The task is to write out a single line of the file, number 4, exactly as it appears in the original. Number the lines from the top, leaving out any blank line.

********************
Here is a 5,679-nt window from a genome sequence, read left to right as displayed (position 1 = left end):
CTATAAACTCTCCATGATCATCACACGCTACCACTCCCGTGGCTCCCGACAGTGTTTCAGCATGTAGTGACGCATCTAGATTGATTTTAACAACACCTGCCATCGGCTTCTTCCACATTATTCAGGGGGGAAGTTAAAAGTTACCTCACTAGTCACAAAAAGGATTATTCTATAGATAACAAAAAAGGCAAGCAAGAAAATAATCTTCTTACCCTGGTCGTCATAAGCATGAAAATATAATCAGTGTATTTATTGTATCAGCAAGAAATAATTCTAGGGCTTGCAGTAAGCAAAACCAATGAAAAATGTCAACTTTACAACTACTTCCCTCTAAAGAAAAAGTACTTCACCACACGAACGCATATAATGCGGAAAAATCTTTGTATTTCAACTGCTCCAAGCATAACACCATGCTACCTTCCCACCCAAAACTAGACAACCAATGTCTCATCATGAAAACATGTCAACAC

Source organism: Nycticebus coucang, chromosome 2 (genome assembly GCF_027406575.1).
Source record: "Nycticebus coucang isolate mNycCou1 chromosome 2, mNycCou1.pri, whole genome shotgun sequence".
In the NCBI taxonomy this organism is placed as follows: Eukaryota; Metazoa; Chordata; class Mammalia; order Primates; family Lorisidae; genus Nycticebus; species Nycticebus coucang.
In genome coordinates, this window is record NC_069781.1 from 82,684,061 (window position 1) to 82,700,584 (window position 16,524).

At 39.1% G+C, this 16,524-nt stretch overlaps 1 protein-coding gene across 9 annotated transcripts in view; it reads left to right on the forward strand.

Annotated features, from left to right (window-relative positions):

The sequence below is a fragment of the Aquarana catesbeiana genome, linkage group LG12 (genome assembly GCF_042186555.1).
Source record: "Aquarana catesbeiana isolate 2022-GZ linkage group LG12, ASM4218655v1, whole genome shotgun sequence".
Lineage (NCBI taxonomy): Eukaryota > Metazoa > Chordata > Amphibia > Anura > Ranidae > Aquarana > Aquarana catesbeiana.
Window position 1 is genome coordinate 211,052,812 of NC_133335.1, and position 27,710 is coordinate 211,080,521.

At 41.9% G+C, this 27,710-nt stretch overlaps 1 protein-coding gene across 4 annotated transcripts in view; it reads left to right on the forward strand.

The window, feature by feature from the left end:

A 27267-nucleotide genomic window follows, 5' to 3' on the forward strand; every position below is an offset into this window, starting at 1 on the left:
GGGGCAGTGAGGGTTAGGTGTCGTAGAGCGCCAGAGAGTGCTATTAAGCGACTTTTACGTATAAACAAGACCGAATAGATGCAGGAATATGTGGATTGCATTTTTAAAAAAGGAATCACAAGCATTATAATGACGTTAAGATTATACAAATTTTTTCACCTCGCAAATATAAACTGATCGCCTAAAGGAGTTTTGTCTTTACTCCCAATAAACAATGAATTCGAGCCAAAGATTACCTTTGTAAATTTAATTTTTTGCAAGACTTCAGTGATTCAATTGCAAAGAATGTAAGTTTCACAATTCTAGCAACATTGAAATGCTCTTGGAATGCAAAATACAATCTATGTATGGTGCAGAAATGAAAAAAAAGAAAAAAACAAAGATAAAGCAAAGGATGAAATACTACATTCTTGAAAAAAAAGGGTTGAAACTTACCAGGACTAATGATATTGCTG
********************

Source record: "Nycticebus coucang isolate mNycCou1 chromosome 2, mNycCou1.pri, whole genome shotgun sequence".